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The "Comic-Paper" Question
by [?]

It is recorded of a patriotic member of the Committee of Ways and Means, that after hearing from the Special Commissioner of the Revenue an elaborate and strongly fortified argument which made a deep impression on the committee in favor of a reduction of the whiskey tax, on the ground that the then rate, two dollars a gallon, could not be collected–he closed the debate, and carried the majority with him, by declaring that, for his part, he never would admit that a government which had just suppressed the greatest rebellion the world ever saw, could not collect two dollars a gallon on whiskey. A large portion of the public approaches the comic-paper problem in much the same spirit in which this gentleman approached the whiskey tax. The country has plenty of humor, and plenty of humorists. It fills whole pages of numerous magazines and whole columns of numerous newspapers with really good jokes every month. It supplies great numbers of orators and lecturers and diners-out with “little stories,” which, of their kind, cannot be surpassed. There is probably no country in the world, too, in which there is so much constantly going on of the fun which does not need local knowledge or coloring to be enjoyed, but will bear exportation, and be recognized as the genuine article in any English-speaking part of the world. Moreover, there is in the real American stories an amount of suggestiveness, a power of “connotation,” which cannot be affirmed of those of any other country. A very large number of them are real contributions to sociology, and of considerable value too. Besides all this, the United States possesses, what no other nation does, several professed jesters–that is, men who are not only humorous in the ordinary sense of the term, but make a business of cracking jokes, and are recognized as persons whose duty it is to take a jocose view of things. Artemus Ward, Josh Billings, and Mark Twain, and the Rev. P. V. Nasby, and one or two others of less note, are a kind of personages which no other society has produced, and could in no other society attain equal celebrity. In fact, when one examines the total annual production of jokes in the United States, one who knows nothing of the past history of the comic-paper question can hardly avoid the conclusion that such periodicals would run serious risk of being overwhelmed with “good things” and dying of plethora. Yet the melancholy fact is that several–indeed, all that have been started–have died of inanition; that is, of the absence of jokes. The last one says it offered all the great humorists in the country plenty of work, and their own terms as to pay, and failed to enlist them, and the chance jokes apparently were neither numerous enough nor good enough to keep it afloat.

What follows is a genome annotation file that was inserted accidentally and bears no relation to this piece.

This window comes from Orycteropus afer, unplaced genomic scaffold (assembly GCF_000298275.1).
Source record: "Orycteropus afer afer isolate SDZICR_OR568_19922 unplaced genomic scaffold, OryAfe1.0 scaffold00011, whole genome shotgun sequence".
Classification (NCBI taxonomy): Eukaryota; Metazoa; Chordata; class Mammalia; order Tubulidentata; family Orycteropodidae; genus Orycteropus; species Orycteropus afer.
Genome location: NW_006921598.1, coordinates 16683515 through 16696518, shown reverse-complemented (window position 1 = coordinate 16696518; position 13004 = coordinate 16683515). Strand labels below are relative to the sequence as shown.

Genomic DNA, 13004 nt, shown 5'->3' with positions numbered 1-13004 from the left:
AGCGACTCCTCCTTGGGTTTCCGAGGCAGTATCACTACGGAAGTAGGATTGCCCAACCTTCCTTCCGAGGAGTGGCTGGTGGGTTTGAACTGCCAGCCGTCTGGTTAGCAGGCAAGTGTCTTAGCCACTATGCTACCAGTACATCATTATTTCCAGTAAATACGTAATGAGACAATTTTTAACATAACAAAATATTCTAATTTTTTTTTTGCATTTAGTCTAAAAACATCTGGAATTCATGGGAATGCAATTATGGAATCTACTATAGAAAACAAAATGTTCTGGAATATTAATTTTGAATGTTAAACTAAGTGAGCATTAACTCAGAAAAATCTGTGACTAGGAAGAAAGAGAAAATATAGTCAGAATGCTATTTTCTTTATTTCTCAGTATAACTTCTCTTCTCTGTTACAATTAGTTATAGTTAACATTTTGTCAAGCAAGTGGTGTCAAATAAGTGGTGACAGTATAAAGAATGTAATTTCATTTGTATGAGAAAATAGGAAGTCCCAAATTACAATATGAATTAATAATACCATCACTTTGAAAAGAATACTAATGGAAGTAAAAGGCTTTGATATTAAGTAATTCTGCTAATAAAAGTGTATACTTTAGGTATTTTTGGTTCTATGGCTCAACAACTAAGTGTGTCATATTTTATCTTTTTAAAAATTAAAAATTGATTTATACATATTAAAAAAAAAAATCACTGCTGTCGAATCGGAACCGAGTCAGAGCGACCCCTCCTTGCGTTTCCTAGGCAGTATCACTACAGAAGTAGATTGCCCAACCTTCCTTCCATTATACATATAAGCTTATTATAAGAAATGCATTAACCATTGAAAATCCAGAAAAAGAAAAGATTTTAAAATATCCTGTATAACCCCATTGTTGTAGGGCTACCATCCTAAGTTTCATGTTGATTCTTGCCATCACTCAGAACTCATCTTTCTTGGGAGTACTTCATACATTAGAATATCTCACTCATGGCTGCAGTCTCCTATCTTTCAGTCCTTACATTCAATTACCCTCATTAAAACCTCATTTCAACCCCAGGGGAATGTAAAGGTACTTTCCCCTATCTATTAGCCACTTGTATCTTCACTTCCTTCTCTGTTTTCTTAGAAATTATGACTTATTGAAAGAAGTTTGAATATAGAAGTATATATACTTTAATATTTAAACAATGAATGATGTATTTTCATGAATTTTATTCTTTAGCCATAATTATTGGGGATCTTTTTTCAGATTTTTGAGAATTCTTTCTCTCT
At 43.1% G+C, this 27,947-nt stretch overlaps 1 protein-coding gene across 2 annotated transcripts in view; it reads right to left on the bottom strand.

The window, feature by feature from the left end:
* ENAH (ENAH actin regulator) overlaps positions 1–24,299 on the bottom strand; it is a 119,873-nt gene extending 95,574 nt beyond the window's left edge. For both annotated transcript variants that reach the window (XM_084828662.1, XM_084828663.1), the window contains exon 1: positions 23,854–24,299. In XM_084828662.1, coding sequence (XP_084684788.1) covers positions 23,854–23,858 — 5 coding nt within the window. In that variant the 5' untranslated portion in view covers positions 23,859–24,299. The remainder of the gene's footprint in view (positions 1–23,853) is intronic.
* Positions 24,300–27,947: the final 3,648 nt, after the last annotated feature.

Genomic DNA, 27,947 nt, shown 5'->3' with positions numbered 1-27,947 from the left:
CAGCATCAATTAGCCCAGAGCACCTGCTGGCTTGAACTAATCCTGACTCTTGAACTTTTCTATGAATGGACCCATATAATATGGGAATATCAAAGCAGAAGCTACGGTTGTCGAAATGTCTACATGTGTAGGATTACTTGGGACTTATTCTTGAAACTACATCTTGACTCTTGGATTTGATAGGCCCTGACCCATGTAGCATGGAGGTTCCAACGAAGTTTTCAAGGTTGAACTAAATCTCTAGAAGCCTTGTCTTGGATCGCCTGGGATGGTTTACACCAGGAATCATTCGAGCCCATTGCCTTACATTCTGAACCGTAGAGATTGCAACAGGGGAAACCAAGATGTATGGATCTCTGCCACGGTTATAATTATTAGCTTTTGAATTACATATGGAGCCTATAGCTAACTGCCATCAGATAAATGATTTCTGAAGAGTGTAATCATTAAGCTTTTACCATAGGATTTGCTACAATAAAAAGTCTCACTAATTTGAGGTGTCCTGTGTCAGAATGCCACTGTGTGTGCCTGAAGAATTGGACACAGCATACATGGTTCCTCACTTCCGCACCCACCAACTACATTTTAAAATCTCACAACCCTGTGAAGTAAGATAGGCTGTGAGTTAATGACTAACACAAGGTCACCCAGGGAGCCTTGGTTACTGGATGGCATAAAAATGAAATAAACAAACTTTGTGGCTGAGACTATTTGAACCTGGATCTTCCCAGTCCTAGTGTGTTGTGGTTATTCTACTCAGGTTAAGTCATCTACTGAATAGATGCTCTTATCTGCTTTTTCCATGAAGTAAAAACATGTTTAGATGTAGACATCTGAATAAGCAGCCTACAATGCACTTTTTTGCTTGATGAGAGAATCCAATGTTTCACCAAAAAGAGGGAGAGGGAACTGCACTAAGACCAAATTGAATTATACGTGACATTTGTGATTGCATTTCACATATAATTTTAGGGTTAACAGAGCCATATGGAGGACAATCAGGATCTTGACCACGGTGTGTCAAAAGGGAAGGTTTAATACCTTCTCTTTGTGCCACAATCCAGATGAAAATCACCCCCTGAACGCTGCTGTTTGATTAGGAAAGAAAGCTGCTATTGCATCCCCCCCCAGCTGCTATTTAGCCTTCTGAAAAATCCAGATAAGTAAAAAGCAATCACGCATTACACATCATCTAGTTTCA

Now what is the cause of this disheartening state of things? Why can the United States not have a comic paper of their own? The answers to this question vary, though of course not greatly. They are mostly given in the shape of a history, with appropriate comments, of the unsuccessful attempts made to establish comic papers; one went down because it did not sympathize with the liberal and humane movements of the day, and laughed in the pro-slavery interest; another, because it never succeeded in getting hold of a good draughtsman for its engravings; and another venture failed, among other mistakes, we are told, because it made fun of the New York Tribune. The explanation which finds most general favor with the public is, that while in England, France, and Germany “the great dailies” confine themselves to the serious treatment of the topics of the day, and thus leave room for the labors of Punch, or Kladderadatsch, or Charivari, in America all papers do their own joking; and, if it seems desirable to take a comic view of anything or anybody, take it on the spot in their own columns.